10% of Australia in poverty: Pensioner’s pain

The agony of escalating housing prices in Australia is being called out as something that needs to be addressed this morning.

The agony of escalating housing prices in Australia is being called out as something that needs to be addressed this morning.  And more than ever, we’re raising the plight of pensioners in the discussion.  We’ve known for much of the last decade that 2.5 million people in Australia are living in poverty, and this report today is showing the shameful state of support for those in need.

The concerns have been raised by the release of the Salvation Army’s annual Economic and Social Impact Survey which shows that an enormous number of those in need are battling with housing stress and that some people in our country are living on just $15 per day of income after the costs of rent and housing are subtracted.
We have to ask today… who is going to do something about it?  

“The results of this extensive survey are utterly shameful,” he said. “It shows the real level of struggle taking place in our ‘lucky country’.”

The survey found respondents on any type of welfare benefit had an average of $16.96 a day to live on once they paid for accommodation. People on the Newstart Allowance were left with $15.29 a day after housing costs.

Recent data has shown that there is over 500,000 Australians on the Newstart allowance, and 2.3 million Australians receiving the Pension, putting them on income levels that fluctuate near to or below the World Health Organisation’s “breadline” or the level where people are considered to be living in poverty.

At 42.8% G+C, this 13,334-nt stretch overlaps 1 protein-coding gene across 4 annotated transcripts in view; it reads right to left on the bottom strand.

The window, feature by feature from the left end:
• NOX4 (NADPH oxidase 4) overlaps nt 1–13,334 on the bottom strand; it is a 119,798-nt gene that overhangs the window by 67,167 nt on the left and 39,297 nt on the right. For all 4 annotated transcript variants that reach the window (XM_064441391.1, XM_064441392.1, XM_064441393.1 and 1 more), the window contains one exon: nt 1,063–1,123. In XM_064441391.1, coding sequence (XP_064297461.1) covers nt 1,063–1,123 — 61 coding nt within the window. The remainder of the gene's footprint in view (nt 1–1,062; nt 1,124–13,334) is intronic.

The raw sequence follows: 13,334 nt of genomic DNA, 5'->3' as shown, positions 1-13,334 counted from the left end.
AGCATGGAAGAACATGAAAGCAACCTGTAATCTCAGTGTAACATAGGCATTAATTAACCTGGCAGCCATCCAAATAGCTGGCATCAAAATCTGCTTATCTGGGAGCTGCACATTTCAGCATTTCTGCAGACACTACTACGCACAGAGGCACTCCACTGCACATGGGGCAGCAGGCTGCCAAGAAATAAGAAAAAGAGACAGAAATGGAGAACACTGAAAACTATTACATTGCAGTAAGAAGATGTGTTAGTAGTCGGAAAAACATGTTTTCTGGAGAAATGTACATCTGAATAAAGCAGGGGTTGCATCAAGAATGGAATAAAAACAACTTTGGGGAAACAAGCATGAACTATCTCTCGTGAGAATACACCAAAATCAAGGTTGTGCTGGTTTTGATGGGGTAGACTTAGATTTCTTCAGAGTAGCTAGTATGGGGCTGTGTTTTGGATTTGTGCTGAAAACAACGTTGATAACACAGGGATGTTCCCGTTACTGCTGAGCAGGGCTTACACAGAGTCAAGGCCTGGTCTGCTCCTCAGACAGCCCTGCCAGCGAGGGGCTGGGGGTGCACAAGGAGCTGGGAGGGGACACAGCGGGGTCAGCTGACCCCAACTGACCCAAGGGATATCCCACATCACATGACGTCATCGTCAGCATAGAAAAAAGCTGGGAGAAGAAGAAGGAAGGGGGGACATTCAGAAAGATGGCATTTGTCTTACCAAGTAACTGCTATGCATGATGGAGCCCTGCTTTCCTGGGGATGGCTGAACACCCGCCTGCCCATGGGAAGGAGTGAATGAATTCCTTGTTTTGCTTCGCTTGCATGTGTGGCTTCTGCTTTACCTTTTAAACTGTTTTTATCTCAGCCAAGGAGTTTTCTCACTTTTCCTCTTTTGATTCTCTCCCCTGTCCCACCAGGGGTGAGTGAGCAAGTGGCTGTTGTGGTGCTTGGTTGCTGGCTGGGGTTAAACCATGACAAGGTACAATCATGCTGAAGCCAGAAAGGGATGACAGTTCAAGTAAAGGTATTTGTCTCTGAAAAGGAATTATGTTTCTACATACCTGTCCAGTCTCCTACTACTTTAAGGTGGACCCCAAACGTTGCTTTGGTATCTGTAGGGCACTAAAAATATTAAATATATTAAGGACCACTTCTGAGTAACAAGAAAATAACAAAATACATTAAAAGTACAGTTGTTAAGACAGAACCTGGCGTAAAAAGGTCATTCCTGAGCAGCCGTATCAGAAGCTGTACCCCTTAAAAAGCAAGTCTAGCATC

Bruce Harmer from the Salvos, who launch their Red Shield Appeal this weekend said it is time something was done about the bleak picture being painted in this report for 2.5 million Australians or the 10% of our population living in poverty.

More than two-thirds of respondents were in extreme housing stress, spending 62 per cent of their total income on accommodation.

The Salvos survey sampled more than 1600 of the organisation’s clients.  But are the reported results enough to drive action on poverty and welfare in the election?

Almost all of the respondents (91%) reported suffering housing stress, with their rent or mortgage payments making up between 30 and 50% of income.   68% of respondents report extreme housing stress where accommodation costs are more than 60% of income.

The media focused its attention on the plight of families this morning, reporting on the number of families with young children doing it tough.  According to the report, 58 percent of respondents make do without five or more basic items and one in five respondents finding they are unable to afford medical treatment or medicines prescribed for their child and 42% cannot afford a yearly dental check-up.

More than 60% cannot afford an internet connection, so important in this day and age to ensure that people are not excluded on any level.

Whilst this report focussed on the families in need… we have to ask who is speaking for the millions of Australian Pensioners living in relative poverty, and fluctuating below the breadline?  The minimum pension level of $867 per fortnight including supplements puts the average pensioner at less than 433.50 per week.

The Salvos’ report makes a number of recommendations which it is impossible not to support, including the development of a national plan to address persistent poverty and inequality in Australia.

The Salvation Army’s 2016 Red Shield Appeal is this weekend, May 28 and 29.

Are you affected by this terrible level of poverty?